It is for that very reason that Tucker noted that one’s life, liberty, and property are not safe when the legislature is in session—the very people who in theory should be securing individual rights are the ones who actively violate them. Our billboard will be on display along I-15 for the next two months, standing as a reminder of the legislative threat to liberty that will exist for the next several weeks.



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2 comments
Joseph Sorensen
Joseph Sorensen

The billboard is frighteningly true:

 

Today a bill intended to protect rights related to the 2nd Amendment was transformed into a blatant violation of those same rights.  During the Feb. 28 House floor-session HB268 was un-circled, amended, effectually reversed, and passed.  This bill that initially appeared to protect a gun bearer from charges of disorderly conduct is now going forward as an infringement on the right to openly carry.

 

The bill made it through committee after legislators received mass e-mails urging their support of an amended version of the bill.  The amended version removed language that obviously infringed a persons right to carry and replaced it with language that subtly and more definitively restricts the right.  I’m assuming that this subtlety was not pointed out in encouragements to forward the mass e-mail support. 

 

On the floor the bill was further amended to clarify the restriction.  In response to concerns that this bill still permitted “offensive” firearms to be carried in public places, the sponsor of the bill refuted this idea and expressly confirmed that the bill effectually prohibits the carrying of un-encased firearms in public places.  In effect the bill will outlaw the open, visible carrying of anything but a handgun.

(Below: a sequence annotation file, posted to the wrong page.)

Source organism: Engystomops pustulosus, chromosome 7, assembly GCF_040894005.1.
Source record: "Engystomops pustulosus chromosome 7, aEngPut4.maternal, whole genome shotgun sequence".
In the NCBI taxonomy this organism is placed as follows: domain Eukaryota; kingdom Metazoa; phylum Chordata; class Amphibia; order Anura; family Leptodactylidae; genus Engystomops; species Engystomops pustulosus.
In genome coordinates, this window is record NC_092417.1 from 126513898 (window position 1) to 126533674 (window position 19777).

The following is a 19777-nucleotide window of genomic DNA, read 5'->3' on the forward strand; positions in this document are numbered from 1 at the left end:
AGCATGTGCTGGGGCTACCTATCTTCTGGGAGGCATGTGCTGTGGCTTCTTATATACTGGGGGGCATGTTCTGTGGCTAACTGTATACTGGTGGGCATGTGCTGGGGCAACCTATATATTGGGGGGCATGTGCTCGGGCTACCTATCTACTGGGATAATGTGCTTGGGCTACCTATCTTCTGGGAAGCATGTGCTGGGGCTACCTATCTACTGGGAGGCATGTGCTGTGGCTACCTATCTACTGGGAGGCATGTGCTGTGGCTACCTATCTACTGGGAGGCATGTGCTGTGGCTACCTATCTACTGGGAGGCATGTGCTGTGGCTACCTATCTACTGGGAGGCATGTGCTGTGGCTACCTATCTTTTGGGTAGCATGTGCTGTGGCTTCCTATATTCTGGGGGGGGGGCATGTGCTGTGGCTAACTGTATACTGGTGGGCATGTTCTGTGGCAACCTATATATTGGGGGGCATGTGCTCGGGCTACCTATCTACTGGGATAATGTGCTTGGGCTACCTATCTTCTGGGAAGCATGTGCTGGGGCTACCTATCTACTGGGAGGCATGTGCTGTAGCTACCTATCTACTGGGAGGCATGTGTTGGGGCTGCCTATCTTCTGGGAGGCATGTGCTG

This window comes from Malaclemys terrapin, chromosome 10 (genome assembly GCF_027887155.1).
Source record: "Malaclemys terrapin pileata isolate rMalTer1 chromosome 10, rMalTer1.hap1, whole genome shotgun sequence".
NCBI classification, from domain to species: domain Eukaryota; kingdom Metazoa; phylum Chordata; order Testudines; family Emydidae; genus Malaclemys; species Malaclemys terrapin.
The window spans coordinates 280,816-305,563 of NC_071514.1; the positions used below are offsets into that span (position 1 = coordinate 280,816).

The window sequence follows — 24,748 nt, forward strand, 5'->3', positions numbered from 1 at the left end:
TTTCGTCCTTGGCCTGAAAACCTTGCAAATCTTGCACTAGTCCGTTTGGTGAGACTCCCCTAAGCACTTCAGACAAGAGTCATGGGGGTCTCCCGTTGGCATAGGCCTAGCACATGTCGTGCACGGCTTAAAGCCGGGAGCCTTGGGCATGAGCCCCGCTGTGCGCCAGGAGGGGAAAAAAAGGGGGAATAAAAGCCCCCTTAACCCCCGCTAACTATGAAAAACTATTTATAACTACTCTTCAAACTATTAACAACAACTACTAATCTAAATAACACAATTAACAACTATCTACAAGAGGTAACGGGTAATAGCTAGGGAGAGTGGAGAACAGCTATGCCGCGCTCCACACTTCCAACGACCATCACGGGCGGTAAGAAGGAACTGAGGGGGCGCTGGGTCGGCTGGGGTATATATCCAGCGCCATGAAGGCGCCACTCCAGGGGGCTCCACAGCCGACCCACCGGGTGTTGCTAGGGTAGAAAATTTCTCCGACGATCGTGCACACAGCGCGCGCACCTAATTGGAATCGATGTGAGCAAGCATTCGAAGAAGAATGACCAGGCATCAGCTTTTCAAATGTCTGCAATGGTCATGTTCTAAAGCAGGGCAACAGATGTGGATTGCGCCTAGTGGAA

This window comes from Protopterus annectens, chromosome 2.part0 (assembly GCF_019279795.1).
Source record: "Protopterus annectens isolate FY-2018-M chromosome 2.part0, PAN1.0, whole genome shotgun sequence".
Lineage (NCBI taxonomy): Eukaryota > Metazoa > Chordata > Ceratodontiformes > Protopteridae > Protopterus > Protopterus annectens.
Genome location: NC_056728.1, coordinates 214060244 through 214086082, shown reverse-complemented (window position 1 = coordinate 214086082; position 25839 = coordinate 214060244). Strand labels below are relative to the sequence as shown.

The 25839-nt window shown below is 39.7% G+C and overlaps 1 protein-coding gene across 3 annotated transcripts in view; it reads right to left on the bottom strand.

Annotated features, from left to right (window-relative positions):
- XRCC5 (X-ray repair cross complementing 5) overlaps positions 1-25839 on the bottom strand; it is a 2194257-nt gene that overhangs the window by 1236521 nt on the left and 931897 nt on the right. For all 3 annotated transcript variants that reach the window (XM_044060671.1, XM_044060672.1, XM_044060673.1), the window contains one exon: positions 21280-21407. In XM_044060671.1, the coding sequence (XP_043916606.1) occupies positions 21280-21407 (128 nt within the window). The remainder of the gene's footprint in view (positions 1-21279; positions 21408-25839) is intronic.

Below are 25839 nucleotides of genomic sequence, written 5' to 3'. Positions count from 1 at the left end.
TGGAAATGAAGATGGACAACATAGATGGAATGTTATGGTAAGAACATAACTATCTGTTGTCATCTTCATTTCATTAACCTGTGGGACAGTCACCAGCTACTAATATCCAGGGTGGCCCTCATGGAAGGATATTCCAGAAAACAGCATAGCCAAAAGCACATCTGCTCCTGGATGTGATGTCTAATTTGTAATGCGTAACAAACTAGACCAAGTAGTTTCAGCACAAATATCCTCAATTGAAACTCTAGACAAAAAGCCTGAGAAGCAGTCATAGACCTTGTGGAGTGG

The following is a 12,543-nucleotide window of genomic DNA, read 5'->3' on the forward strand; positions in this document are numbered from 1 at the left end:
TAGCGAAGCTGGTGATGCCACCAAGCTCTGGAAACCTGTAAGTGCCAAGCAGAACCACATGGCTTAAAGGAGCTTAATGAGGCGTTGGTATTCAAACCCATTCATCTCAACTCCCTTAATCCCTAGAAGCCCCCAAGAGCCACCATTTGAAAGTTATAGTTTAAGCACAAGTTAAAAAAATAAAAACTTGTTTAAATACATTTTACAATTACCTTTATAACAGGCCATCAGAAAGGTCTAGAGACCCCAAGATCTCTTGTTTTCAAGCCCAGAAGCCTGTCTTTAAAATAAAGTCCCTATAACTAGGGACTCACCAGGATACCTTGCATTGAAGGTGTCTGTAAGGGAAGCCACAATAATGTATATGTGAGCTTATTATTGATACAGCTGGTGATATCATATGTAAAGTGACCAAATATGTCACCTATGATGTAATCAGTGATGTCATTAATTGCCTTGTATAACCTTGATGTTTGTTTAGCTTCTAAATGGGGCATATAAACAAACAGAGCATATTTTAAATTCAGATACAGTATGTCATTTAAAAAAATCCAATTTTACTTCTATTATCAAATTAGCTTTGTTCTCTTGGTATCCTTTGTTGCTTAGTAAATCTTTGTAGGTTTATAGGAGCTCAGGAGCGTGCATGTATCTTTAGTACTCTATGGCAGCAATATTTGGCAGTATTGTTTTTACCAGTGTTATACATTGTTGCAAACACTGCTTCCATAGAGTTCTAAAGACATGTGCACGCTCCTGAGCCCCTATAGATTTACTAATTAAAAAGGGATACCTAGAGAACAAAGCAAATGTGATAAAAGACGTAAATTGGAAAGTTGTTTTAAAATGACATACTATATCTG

Even those who agree, should be concerned by the deceptive way this has been achieved.  I’m guessing most citizens who supported this bill last week don’t realize how it has been transformed, and that many would no longer support it if they did.

 

The problem with bills that violate rights protected by the Constitution is that any recourse will likely further diminish freedom.  This is in accordance with early arguments against a Bill of Rights, which suggested that if we start trying to explicitly enumerate freedoms we implicitly deny freedom regarding anything not explicitly addressed.  By saying that people cannot be charged with disorderly conduct simply for carrying an “encased firearm” HB268 implies that carrying any un-encased firearm is disorderly.  Again, the sponsor of the bill confirmed that this is exactly what it effects.

 

Sadly if HB268, assuming it is signed into law, is ever challenged by an appeal to the 2nd Amendment now the Utah Supreme Court is bound, and rightly so, by the provision in the Utah Constitution which allows infringement on the right to bear arms.  Even worse, recourse by an appeal to the U.S. Supreme Court would make the issue federal and binding either way on States taking away the States’ ability to make its own decision regarding firearms. 

 

As so often happens when we try to address issues via government, HB268 in a supposed attempt to protect freedom has diminished it. Often leaving things relating to freedom unsaid is a million times better than trying to define them.  When freedom is enforced it is not freedom.